SOAS University of London

Department of Economics

Economic development of Africa: macroeconomic approaches

Module Code:
Module Not Running 2020/2021
FHEQ Level:
Taught in:
Term 2

This course carries forward the treatment of African economies provided in Part I by aiming to increase students' capacity to use their growing knowledge of economic theory and development economics in rigorous analysis of a subset of the critical issues facing policy makers in Sub-Saharan Africa (SSA), this time focusing on macroeconomic issues, in particular international trade.  The course relies both on the best theoretical studies in development economics and the most relevant applied economic literature referring to Sub-Saharan African countries.  The heterogeneity of Sub-Saharan African economies is stressed and students are encouraged to focus their written work on particular sub-regions, countries and sectors.  The course presents the most important debates and critically assesses the determinants of Sub-Saharan countries' economic performance.  Topics covered include:  the role of the state;  the impacts of international financial institutions (IMF and World Bank) reforms programmes;  industrialisation; privatisation; international and intra-regional trade;  foreign direct investment;  official development assistance, the determinants of growth and debt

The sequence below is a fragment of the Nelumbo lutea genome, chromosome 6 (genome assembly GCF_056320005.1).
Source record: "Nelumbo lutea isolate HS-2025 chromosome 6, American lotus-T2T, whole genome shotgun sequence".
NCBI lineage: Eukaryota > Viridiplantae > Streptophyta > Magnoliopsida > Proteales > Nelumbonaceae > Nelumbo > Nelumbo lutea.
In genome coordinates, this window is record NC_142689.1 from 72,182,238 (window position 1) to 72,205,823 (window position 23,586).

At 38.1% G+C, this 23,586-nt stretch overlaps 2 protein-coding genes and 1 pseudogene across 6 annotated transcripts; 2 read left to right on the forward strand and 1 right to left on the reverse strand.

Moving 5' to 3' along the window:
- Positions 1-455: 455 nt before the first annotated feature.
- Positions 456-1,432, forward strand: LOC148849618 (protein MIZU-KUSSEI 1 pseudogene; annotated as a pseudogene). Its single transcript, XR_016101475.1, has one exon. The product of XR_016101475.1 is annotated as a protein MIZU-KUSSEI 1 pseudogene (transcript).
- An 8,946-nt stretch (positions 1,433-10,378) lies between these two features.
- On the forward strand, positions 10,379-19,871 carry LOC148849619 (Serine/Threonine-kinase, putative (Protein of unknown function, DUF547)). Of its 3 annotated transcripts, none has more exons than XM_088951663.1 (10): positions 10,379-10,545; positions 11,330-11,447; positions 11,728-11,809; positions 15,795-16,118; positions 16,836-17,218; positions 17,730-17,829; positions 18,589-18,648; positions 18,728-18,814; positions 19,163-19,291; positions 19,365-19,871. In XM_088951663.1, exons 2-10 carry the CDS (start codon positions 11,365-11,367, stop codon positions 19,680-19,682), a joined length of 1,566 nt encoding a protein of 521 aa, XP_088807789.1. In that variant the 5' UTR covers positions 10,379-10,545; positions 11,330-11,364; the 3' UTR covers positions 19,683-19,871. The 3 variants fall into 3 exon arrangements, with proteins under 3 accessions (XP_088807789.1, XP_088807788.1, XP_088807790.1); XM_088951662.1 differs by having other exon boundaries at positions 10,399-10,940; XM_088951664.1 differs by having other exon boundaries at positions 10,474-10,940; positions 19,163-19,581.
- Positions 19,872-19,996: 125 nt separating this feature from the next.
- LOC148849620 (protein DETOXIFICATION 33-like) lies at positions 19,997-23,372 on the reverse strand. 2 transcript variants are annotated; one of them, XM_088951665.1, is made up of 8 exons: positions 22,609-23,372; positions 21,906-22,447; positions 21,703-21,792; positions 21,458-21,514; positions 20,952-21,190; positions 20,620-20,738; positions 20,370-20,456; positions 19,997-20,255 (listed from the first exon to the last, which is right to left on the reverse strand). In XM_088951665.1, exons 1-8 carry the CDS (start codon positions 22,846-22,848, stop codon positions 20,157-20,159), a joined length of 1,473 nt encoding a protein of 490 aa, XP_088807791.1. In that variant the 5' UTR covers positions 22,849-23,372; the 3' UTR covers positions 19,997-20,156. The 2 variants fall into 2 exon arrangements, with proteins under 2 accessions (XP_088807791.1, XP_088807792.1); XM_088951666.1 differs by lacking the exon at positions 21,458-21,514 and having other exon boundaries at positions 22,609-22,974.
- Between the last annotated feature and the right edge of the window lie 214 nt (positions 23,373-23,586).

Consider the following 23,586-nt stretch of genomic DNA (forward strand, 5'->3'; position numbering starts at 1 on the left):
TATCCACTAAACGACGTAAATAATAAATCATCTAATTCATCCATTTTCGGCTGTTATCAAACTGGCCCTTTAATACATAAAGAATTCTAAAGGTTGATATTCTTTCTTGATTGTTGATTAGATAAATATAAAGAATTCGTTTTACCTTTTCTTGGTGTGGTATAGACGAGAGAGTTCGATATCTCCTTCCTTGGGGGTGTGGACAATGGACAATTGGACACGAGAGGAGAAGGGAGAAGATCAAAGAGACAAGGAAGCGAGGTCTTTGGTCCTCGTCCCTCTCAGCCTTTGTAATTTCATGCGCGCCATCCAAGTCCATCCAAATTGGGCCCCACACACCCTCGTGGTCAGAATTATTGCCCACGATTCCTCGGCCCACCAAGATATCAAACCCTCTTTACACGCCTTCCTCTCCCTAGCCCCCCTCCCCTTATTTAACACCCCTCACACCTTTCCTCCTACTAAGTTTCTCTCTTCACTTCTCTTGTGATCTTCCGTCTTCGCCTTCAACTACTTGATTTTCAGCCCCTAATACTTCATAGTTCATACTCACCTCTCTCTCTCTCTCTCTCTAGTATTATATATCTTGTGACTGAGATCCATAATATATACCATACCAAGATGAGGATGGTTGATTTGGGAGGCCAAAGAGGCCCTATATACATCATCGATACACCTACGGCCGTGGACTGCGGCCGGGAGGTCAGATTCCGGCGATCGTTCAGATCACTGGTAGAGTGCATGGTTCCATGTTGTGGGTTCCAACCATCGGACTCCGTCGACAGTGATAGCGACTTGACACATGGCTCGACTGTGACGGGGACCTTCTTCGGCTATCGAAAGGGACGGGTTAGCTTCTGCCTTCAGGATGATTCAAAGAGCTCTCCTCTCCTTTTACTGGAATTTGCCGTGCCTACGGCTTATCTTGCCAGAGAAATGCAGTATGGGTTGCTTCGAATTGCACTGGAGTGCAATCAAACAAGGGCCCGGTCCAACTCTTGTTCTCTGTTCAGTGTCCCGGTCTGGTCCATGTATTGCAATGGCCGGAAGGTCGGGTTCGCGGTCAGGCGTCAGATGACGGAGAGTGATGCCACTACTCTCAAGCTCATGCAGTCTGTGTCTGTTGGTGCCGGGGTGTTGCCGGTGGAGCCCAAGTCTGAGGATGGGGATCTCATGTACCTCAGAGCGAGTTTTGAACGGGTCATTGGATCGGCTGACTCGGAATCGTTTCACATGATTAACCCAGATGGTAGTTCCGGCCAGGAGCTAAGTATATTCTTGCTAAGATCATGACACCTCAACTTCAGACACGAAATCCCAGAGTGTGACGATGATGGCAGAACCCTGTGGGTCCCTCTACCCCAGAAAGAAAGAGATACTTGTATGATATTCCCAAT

Students pursuing a degree external to the Department of Economics should contact the convenor for approval to take this module.

Objectives and learning outcomes of the module

 On successful completion of the course, students will be able to:

  • Identify the macroeconomic issues that are the most important in SSA today.  
  • Explain the strengths and weaknesses of SSA economies for each issue, and critically discuss the different schools of thought in a given debate.  
  • Strongly emphasize the heterogeneity of the academic literature and findings on a given question, as well as past and current debates.